@DaveBenson, has already given a beautiful answer to this question. I just wanted to point out that a number of the things he says (although not his full computation of the dimension of the Ext-algebra in the comments) can be deduced from the general theory of semigroup algebras.

A finite semigroup $S$ is nilpotent if it has an absorbing element $0$ such that $S^k=0$ for some $k\geq 1$. The nonidentity elements of your nilCoxeter monoid form a nilpotent semigroup and the smallest $k$, as pointed out by @DaveBenson, is the length of the longest word plus 1. If $M=S\cup \{1\}$, then the contracted monoid algebra $K_0M$ is the $K$-algebra with basis $M\setminus \{0\}$ and product defined by extending the product of $M$, but where the zeroes of $M$ and $K$ are identified.

In this set up, there is always one simple module $L$, the one-dimensional representation sending $1$ to $1$ and $S$ to $0$. The radical of $K_0M$ is the $K$-span of $S$ and therefore the Loewy length is the smallest power $k$ with $S^k=0$. The quiver of $K_0M$ has a single vertex and the number of loops is the number of elements of $S\setminus S^2$, which is also the dimension of $\mathrm{Ext}^1(L,L)$. For the nilxCoxeter monoid, this is the set of $x_s$ with $s$ a Coxeter generator, and so has size the rank of $S$ as pointed out by @DaveBenson. All this is a elementary but is a special case of results than can be found in my book on the representation theory of finite monoids (for instance the quiver computation follows because this is a special case of a $\mathcal J$-trivial monoid and the quiver is computed for such in Chapter 17, but the nilpotent semigroup case is much easier). Note that quiver presentation for $K_0M$ is obtained by taking a semigroup presentation of $S$ with respect to the minimal generating set $S\setminus S^2$. For the nilCoxeter monoid this is well known to be obtained from the Coxeter presentation of $W$ by replacing each relation $s^2=1$ by $x_s^2=0$. So for $S_3$, this is generators $a,b$ and relations $a^2=b^2=aba-bab=0$.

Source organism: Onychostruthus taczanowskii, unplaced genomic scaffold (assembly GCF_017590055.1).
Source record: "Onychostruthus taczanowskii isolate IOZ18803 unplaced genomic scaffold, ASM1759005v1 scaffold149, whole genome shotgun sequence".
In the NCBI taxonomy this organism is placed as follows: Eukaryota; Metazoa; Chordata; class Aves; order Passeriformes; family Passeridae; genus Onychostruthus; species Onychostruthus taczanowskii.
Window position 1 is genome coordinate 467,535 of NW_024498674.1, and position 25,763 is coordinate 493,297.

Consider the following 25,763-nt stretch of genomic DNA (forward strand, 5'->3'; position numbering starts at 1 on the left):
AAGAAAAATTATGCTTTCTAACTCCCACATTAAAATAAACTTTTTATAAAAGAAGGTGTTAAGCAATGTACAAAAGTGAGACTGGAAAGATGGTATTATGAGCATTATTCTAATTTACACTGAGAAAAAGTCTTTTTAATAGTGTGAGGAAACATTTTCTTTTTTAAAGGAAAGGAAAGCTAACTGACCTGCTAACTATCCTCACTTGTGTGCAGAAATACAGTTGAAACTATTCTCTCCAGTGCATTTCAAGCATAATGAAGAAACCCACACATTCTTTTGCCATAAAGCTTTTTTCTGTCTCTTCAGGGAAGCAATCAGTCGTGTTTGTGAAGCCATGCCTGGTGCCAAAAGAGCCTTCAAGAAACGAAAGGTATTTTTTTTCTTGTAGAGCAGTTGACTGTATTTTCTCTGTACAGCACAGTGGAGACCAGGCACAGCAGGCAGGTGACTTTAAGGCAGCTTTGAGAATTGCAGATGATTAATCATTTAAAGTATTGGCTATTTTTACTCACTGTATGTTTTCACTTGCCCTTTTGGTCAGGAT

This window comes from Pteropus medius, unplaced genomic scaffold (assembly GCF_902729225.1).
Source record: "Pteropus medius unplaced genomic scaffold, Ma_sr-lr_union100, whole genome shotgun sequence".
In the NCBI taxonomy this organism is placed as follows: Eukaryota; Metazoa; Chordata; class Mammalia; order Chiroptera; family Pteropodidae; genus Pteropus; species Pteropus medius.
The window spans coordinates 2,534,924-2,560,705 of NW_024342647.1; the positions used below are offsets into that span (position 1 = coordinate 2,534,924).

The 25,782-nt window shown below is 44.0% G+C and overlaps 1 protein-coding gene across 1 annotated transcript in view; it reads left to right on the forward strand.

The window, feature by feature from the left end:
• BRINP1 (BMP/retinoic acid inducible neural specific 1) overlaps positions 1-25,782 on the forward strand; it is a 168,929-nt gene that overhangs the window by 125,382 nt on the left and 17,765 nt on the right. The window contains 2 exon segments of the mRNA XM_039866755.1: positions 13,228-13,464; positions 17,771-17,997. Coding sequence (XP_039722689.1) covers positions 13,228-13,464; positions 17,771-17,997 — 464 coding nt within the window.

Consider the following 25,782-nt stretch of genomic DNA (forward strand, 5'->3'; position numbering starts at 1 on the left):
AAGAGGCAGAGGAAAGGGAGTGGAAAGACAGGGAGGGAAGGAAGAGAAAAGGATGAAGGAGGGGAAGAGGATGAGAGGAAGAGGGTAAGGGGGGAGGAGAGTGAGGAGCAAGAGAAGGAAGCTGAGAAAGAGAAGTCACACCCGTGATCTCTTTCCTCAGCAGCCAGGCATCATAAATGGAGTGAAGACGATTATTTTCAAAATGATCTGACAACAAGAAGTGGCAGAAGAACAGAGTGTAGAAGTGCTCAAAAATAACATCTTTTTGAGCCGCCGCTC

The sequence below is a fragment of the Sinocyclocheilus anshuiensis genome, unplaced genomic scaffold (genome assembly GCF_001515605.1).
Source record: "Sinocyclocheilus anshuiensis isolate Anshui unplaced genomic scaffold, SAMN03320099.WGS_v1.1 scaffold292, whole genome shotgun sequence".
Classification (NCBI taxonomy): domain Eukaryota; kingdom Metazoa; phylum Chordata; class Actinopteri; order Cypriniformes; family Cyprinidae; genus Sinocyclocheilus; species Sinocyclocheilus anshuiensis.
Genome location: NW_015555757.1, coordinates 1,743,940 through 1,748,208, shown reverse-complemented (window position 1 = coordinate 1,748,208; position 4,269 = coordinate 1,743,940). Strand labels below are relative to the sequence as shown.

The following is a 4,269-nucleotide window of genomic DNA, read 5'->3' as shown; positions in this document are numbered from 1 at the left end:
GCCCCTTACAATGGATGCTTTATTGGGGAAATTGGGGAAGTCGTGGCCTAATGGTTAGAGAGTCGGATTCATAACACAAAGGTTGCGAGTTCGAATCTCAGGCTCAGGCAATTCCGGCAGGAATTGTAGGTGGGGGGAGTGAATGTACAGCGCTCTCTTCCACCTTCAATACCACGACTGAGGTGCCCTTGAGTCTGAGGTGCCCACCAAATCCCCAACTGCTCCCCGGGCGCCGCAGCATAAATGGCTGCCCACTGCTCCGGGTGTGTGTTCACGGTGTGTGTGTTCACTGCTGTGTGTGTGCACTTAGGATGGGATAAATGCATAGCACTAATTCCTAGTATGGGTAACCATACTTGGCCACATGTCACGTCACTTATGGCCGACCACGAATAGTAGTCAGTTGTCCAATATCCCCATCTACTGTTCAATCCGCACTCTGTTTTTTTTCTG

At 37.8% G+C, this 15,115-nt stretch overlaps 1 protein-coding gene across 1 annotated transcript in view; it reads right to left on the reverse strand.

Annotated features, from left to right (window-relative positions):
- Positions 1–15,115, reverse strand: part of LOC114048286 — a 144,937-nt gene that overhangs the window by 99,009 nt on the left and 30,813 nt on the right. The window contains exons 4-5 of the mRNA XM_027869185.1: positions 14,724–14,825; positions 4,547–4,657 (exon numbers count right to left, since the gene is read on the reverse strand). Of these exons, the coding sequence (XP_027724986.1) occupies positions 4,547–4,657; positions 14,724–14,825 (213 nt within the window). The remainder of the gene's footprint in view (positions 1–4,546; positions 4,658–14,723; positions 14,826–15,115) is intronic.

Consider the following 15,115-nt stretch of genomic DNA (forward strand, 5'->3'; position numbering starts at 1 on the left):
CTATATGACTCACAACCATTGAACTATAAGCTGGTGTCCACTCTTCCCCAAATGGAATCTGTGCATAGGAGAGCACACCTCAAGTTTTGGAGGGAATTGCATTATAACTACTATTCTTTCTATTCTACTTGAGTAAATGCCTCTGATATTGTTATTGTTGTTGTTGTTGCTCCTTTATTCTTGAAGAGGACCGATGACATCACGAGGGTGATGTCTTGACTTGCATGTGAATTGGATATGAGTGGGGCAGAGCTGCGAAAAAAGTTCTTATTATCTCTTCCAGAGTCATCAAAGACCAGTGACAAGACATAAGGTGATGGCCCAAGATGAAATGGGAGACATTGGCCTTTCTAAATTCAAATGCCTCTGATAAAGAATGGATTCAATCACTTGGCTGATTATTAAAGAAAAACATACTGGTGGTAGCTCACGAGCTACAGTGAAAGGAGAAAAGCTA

The fact that the algebras is Frobenius can be seen also from the general theory of such semigroups. There is a general criterion due to Wenger that can be found in Section 5 of my paper Factoring the Dedekind-Frobenius determinant of a semigroup. It is easy to see that if $S^k$ is the smallest power which is $0$, then each element of $S^{k-1}$ is in the socle. So to have a chance to be Frobenius (as the algebra has a single one-dimensional simple), one needs $S^{k-1}$ to be a singleton $\{z_0\}$. In your case of the nilCoxeter monoid, $k-1$ is the length of the longest element $w_0$ and $S^{k-1}=\{x_{w_0}\}$. But this is not enough to be Frobenius. Wenger says take the $M\setminus \{0\}\times M\setminus \{0\}$ matrix $A$ where $A_{s,t}$ is $1$ if $st=z_0$ and $0$ else, and the algebra $K_0M$ is Frobenius with socle $Kz_0$ iff the determinant of $A$ is nonzero. This matrix gives the isomorphism of the left regular representation with the dual of the right regular representation (if there is such an isomorphism).

In your case, this matrix is $W\times W$ and the entry $A_{x_u,x_v}$ is $1$ is $uv=w_0$ and $0$ else. This is a permutation matrix since for each $u$ there is a unique $v$ with $uv=w_0$ and $\ell(u)+\ell(v)=\ell(w_0)$ by Coxeter group theory. Therefore, the algebra is Frobenius with socle $Kw_0$.